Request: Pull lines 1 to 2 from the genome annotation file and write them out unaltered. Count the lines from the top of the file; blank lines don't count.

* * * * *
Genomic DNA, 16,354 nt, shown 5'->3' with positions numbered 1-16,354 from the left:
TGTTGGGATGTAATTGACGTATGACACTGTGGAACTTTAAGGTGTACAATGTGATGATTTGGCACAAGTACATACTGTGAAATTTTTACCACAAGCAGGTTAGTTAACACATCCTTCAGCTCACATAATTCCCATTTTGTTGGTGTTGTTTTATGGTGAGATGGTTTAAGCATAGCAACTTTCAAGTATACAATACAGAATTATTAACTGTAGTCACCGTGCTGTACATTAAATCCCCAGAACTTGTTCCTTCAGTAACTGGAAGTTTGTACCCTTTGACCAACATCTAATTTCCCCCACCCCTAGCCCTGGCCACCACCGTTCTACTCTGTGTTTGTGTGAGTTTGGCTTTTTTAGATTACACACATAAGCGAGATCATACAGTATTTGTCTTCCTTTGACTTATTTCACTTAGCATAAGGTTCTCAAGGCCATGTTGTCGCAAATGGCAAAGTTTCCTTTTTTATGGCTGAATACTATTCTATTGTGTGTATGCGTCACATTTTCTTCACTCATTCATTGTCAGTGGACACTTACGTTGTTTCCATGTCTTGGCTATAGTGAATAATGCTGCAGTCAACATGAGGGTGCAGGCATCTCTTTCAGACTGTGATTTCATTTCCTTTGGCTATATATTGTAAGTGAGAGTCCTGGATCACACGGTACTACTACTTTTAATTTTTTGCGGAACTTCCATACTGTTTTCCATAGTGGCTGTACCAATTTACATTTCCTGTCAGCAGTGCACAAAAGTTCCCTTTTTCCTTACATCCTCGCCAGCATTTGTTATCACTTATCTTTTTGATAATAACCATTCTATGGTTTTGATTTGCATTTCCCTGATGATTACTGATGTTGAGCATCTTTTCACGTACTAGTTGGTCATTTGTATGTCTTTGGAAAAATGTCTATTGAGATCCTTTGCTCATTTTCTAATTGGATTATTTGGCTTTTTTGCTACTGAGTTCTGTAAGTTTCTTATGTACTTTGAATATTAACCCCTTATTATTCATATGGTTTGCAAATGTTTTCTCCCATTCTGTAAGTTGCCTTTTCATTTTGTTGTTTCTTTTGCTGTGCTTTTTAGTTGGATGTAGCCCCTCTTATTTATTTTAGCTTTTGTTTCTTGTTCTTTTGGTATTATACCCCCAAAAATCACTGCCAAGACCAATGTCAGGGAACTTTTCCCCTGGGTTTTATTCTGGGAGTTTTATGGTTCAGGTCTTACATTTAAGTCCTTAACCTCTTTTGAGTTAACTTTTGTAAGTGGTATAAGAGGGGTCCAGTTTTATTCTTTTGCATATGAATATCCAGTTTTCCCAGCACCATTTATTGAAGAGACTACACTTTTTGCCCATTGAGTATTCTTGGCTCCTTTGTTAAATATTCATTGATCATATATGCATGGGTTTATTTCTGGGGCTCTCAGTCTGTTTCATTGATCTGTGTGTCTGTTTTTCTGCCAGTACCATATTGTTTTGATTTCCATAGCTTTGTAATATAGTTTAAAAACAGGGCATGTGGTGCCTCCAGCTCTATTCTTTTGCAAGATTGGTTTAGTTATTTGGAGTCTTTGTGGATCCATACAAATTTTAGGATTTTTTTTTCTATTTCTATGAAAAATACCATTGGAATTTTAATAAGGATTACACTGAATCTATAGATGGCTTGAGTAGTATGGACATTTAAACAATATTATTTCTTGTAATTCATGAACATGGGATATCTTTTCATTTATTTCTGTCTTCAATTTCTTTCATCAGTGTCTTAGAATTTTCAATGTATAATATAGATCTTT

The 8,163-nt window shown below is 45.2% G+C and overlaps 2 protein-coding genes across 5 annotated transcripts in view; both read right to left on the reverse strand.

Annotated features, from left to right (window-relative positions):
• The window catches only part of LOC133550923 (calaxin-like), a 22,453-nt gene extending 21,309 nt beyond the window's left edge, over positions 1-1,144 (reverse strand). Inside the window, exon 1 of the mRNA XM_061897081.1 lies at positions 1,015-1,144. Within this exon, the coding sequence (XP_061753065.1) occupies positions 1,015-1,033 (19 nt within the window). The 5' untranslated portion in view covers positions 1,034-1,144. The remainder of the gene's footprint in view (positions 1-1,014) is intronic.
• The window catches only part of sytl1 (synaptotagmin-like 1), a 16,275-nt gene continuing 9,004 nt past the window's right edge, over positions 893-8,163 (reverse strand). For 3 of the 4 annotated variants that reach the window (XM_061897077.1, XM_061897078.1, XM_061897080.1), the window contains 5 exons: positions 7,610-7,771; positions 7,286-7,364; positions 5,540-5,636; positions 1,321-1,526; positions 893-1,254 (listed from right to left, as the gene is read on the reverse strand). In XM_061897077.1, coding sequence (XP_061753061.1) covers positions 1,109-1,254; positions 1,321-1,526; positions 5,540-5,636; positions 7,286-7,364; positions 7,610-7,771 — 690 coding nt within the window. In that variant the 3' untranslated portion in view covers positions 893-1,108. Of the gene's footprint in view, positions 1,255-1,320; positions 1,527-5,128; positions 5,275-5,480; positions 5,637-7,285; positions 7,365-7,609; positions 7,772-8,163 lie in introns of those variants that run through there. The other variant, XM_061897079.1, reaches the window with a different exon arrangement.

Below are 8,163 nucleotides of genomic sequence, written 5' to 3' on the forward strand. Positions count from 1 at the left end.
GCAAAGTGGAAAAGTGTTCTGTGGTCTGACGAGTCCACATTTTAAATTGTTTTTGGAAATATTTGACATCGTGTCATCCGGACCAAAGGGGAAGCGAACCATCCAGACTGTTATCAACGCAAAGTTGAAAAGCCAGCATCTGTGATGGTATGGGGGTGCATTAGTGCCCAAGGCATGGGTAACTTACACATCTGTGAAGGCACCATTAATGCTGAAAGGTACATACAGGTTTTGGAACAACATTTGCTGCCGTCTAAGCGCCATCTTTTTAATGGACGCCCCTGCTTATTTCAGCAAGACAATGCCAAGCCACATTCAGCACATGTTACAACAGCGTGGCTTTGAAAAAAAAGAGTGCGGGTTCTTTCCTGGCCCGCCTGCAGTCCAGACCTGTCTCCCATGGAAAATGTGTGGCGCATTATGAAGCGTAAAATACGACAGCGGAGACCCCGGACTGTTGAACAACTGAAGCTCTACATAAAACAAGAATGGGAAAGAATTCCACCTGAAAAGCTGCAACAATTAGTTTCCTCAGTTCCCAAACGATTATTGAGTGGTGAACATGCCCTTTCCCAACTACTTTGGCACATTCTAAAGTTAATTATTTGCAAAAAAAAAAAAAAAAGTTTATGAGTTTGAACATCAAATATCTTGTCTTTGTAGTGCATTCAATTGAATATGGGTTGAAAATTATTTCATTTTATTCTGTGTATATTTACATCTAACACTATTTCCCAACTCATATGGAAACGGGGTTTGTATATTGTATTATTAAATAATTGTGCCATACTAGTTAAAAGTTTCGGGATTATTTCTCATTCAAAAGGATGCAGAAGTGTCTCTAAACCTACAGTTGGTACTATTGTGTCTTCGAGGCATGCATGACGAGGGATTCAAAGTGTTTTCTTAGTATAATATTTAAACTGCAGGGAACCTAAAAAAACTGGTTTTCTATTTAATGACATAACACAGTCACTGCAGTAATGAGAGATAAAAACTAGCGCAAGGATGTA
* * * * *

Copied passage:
Genomic DNA, 16,354 nt, shown 5'->3' with positions numbered 1-16,354 from the left:
TGTTGGGATGTAATTGACGTATGACACTGTGGAACTTTAAGGTGTACAATGTGATGATTTGGCACAAGTACATACTGTGAAATTTTTACCACAAGCAGGTTAGTTAACACATCCTTCAGCTCACATAATTCCCATTTTGTTGGTGTTGTTTTATGGTGAGATGGTTTAAGCATAGCAACTTTCAAGTATACAATACAGAATTATTAACTGTAGTCACCGTGCTGTACATTAAATCCCCAGAACTTGTTCCTTCAGTAACTGGAAGTTTGTACCCTTTGACCAACATCTAATTTCCCCCACCCCTAGCCCTGGCCACCACCGTTCTACTCTGTGTTTGTGTGAGTTTGGCTTTTTTAGATTACACACATAAGCGAGATCATACAGTATTTGTCTTCCTTTGACTTATTTCACTTAGCATAAGGTTCTCAAGGCCATGTTGTCGCAAATGGCAAAGTTTCCTTTTTTATGGCTGAATACTATTCTATTGTGTGTATGCGTCACATTTTCTTCACTCATTCATTGTCAGTGGACACTTACGTTGTTTCCATGTCTTGGCTATAGTGAATAATGCTGCAGTCAACATGAGGGTGCAGGCATCTCTTTCAGACTGTGATTTCATTTCCTTTGGCTATATATTGTAAGTGAGAGTCCTGGATCACACGGTACTACTACTTTTAATTTTTTGCGGAACTTCCATACTGTTTTCCATAGTGGCTGTACCAATTTACATTTCCTGTCAGCAGTGCACAAAAGTTCCCTTTTTCCTTACATCCTCGCCAGCATTTGTTATCACTTATCTTTTTGATAATAACCATTCTATGGTTTTGATTTGCATTTCCCTGATGATTACTGATGTTGAGCATCTTTTCACGTACTAGTTGGTCATTTGTATGTCTTTGGAAAAATGTCTATTGAGATCCTTTGCTCATTTTCTAATTGGATTATTTGGCTTTTTTGCTACTGAGTTCTGTAAGTTTCTTATGTACTTTGAATATTAACCCCTTATTATTCATATGGTTTGCAAATGTTTTCTCCCATTCTGTAAGTTGCCTTTTCATTTTGTTGTTTCTTTTGCTGTGCTTTTTAGTTGGATGTAGCCCCTCTTATTTATTTTAGCTTTTGTTTCTTGTTCTTTTGGTATTATACCCCCAAAAATCACTGCCAAGACCAATGTCAGGGAACTTTTCCCCTGGGTTTTATTCTGGGAGTTTTATGGTTCAGGTCTTACATTTAAGTCCTTAACCTCTTTTGAGTTAACTTTTGTAAGTGGTATAAGAGGGGTCCAGTTTTATTCTTTTGCATATGAATATCCAGTTTTCCCAGCACCATTTATTGAAGAGACTACACTTTTTGCCCATTGAGTATTCTTGGCTCCTTTGTTAAATATTCATTGATCATATATGCATGGGTTTATTTCTGGGGCTCTCAGTCTGTTTCATTGATCTGTGTGTCTGTTTTTCTGCCAGTACCATATTGTTTTGATTTCCATAGCTTTGTAATATAGTTTAAAAACAGGGCATGTGGTGCCTCCAGCTCTATTCTTTTGCAAGATTGGTTTAGTTATTTGGAGTCTTTGTGGATCCATACAAATTTTAGGATTTTTTTTTCTATTTCTATGAAAAATACCATTGGAATTTTAATAAGGATTACACTGAATCTATAGATGGCTTGAGTAGTATGGACATTTAAACAATATTATTTCTTGTAATTCATGAACATGGGATATCTTTTCATTTATTTCTGTCTTCAATTTCTTTCATCAGTGTCTTAGAATTTTCAATGTATAATATAGATCTTT